You Asked! Question 20

Q20:  I understand that the California Department of Education has released dyslexia guidelines.  Do you have a summary of these guidelines that I can share with my school district?

A:  Yes.  You are correct the California Department of Education released statewide dyslexia guidelines on August 14, 2017 by posting them on their website.  For your convenience, Decoding Dyslexia CA has summarized the highlights of the California Dyslexia Guidelines into a 2-page document that can be downloaded and shared.

The 119-page complete version of the guidelines can be found on CDE’s website here.

 

You Asked! Question 3

Download a PDF version of this You Asked question and answer HERE.

Q3: Student has below average scores in phonological processing. School states this is an “auditory processing” deficit and will not specify as a “phonological processing” deficit. Why is it important to be specific as to the area(s) of deficit?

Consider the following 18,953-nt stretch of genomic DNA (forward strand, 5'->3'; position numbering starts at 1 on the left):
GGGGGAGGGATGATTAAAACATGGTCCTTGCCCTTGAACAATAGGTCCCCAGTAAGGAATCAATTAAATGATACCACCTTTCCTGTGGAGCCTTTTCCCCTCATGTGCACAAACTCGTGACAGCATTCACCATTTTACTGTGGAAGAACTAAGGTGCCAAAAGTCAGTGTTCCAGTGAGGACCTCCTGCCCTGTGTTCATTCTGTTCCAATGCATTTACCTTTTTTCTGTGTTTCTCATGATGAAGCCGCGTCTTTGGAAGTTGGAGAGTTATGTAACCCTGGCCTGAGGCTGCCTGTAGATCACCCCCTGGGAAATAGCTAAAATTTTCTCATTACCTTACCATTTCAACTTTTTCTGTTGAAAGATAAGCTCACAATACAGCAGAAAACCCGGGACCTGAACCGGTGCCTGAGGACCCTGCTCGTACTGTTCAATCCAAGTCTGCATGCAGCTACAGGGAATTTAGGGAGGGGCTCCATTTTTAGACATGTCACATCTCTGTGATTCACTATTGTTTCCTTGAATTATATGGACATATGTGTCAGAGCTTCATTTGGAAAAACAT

Auditory processing is an extremely broad umbrella term that includes phonological processing. A student might have both a significant strength (e.g., listening comprehension) and a significant weakness (e.g., phoneme segmentation) under the broad category of auditory processing. Therefore, listing the broad term, auditory processing, as the processing deficit underlying a learning disability is not specific enough to inform choices for appropriate intervention to remediate the academic achievement deficits that are the result of the learning disability.

Phonological processing, under the category of auditory processing, can be divided into three components: phonological memory, phonological awareness, and naming speed (Wagner, Torgesen, Rashotte, 1999).

In summary, the broad term, auditory processing, is not precise enough to inform planning of appropriate recommendations for instructional strategies to remediate the academic skill deficits that are the result of a deficit in any one or more of the components of phonological processing: phonological awareness, phonological memory, or naming speed. Therefore, use of the broad term, auditory processing, to label a measured deficit in phonological processing, is not in compliance with CA Education code section 56334.

(Source:  Nancy Cushen White, Ed.D. Clinical Professor—Pediatrics-Adolescent and Young Adult Medicine-UCSF /UCSF Dyslexia Research Center)

For more YOU ASKED questions and answers click HERE